“She is just one of those stabilizing players,” Bruno said. “Whereas she’s probably not our most valuable player, she’s in many ways the player we can least afford to lose. One might say ‘well isn’t that your most valuable player?’ Yes and no.”

Bruno added Prochaska brings a chemistry and stability element that analytics simply can’t prove.

“She can get the ball up the floor against anybody, she gets the ball into play, she creates an offensive synergy that’s impossible to analytically prove,” Bruno said. “As much as I am an analytics guy, I love analytics and numbers and creating how the numbers work, but there is just something about our sport that you just can’t put the chemistry of the basketball team into a model, if you could we would redo it every year, she brings this chemistry balance to us that doesn’t show up in the stat sheet.”

As the season has progressed, Bruno has also seen Prochaska’s offensive game grow to compliment what she does defensively.

“She’s been defending well,” Bruno said. “Now most importantly she’s been growing into her own offensive game. She’s starting to score 10,11,12 points per game. She’s always had a great assist to turnover ratio and that’s continued, so that is the place we are really seeing Lauren grow.”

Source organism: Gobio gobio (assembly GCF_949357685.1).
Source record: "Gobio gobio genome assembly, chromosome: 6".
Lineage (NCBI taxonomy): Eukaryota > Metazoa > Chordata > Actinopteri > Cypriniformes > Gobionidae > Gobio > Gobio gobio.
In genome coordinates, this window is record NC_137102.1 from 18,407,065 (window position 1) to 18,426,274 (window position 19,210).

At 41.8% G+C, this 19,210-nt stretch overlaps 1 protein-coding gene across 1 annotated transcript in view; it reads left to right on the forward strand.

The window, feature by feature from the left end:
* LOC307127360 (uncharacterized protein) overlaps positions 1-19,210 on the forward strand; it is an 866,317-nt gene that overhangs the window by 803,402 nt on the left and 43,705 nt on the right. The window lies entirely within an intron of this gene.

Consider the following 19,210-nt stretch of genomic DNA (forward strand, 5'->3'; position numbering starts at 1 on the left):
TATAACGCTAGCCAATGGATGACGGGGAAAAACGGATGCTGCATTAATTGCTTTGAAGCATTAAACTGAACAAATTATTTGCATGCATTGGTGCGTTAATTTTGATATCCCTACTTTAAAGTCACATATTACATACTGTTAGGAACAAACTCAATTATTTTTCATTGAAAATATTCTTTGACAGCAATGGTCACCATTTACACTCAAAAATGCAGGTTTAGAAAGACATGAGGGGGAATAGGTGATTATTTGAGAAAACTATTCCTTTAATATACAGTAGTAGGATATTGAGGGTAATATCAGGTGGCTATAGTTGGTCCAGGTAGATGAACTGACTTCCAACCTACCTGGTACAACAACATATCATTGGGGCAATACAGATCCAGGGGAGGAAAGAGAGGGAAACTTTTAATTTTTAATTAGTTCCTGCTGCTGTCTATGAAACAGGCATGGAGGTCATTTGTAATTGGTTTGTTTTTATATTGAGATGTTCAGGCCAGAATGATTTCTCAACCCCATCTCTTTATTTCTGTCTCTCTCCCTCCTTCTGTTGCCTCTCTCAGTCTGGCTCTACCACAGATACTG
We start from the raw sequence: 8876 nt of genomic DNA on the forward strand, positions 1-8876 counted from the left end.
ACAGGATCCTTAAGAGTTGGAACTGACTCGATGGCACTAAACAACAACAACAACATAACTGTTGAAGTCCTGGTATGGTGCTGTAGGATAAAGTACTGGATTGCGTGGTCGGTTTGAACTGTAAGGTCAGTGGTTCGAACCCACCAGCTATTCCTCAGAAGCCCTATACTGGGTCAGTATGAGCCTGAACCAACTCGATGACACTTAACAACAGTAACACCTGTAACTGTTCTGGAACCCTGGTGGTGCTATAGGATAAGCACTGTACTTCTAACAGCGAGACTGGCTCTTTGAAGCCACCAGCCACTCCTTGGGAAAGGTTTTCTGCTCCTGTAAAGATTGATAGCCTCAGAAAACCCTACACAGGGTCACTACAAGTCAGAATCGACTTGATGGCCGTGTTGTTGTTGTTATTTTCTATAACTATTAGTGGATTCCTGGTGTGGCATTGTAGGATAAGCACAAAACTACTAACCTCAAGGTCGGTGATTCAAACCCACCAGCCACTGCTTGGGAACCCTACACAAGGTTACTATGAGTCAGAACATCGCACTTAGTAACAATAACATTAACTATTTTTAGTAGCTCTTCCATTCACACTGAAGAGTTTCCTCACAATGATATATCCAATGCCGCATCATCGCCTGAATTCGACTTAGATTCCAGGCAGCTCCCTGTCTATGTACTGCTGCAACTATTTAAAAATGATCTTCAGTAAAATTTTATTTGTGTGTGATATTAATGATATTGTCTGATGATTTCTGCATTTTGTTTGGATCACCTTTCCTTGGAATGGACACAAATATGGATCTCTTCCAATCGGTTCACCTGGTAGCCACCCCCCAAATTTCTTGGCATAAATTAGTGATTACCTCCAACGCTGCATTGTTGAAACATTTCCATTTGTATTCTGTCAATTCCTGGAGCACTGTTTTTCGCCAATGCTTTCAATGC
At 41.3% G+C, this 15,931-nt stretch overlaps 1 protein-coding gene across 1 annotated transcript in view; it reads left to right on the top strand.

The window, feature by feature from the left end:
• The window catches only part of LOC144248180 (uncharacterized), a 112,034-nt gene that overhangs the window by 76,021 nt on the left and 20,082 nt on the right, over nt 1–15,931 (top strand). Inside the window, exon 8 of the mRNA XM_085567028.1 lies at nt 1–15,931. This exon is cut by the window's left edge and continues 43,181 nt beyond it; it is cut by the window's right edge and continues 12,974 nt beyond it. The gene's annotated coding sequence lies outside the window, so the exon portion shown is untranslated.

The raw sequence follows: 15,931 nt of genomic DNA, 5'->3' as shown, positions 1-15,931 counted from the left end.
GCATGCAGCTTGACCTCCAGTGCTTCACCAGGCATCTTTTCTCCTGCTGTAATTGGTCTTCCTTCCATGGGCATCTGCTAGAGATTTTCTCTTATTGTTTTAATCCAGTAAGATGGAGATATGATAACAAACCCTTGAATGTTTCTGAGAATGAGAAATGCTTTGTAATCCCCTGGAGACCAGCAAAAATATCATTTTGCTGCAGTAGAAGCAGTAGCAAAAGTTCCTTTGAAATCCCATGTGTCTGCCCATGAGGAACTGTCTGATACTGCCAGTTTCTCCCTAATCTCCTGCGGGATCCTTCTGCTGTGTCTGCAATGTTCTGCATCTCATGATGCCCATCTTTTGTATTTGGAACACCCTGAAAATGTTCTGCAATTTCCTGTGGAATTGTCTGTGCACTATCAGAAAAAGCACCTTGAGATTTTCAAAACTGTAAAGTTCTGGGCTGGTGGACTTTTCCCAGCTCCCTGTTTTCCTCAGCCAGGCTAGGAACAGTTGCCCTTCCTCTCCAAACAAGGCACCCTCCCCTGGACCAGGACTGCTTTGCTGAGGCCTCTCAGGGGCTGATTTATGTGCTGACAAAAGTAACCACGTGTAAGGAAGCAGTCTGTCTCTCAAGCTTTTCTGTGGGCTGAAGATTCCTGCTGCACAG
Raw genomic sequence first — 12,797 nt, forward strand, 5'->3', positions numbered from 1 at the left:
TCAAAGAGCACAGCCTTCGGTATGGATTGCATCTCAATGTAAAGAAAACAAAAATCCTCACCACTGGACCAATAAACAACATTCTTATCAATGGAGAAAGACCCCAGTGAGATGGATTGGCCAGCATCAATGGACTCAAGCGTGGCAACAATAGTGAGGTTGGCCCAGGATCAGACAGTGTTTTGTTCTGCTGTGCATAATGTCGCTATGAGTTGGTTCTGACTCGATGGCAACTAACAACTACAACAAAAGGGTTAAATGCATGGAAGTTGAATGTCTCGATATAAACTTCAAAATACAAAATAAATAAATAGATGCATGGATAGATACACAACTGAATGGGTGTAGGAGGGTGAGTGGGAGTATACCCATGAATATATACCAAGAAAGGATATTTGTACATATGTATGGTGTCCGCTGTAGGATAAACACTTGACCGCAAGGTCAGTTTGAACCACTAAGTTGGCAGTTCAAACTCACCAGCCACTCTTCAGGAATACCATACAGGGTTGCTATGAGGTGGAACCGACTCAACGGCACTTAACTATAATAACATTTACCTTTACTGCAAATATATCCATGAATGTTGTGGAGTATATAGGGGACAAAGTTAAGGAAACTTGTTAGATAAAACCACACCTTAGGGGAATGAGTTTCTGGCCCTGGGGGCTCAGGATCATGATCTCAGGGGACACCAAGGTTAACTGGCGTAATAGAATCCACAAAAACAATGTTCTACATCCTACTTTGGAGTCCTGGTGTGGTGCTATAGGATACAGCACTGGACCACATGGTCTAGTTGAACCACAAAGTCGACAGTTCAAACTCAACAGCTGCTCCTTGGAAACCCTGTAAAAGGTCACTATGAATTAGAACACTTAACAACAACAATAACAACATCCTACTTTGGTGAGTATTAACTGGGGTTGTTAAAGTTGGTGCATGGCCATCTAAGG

Prochaska’s defense was on display on senior day when she held Villanova guard Alex Louin to just 4-of-15 shooting. Bruno told Prochaska before the game that Louin was going to be her responsibility, and felt she did a great job handling the matchup. Prochaska said defense is a big emphasis in practice, but during games a lot of defense comes down to motivation.

“Every game one of the goals is ‘keep them in front of you, keep them in front of you,’” Prochaska said. “So (Bruno) is constantly trying to emphasize it during drills and practice, reinforce it. So much of it is your will or desire to stop someone and what you need to do internally to get  yourself motivated to stop the person in front of you.”

When Prochaska joined the program, she joined former Trinity High School teammate Megan Podkowa, but she also joined former rival Ashton Millender who she went against many times during when Millender was at Marian Catholic High School. Both Millender and Prochaska joked they had to prepare themselves to be teammates, but since entering school they have become close on and off the court.

“Me and Lauren were rivals in high school,” Millender said. “Not going to lie: We didn’t like each other. It was like ‘okay I got to go to school with Lauren,’ but she’s wonderful — you couldn’t ask for a better point guard than Lauren. My achievements are because of Lauren — she gets me the ball and she assisted to me, so I wouldn’t be who I am without Lauren.”

As Prochaska gets ready for the stretch run of her time at DePaul, the senior said she’s thankful for the support her family, close family friends and teammates have given her to help her reach where she is today.

“You remember big games, big events, but just seeing your family in the stands is something you are always going to remember,” Prochaska said. “(And then) teammates, if you’re having a bad day or bad practice, or in a case where you can’t practice because of injury, they’re always the first ones there to say ‘hey, you’re, okay you’re going to be fine,’ today is going to be a good day, and that helps more than people would think.”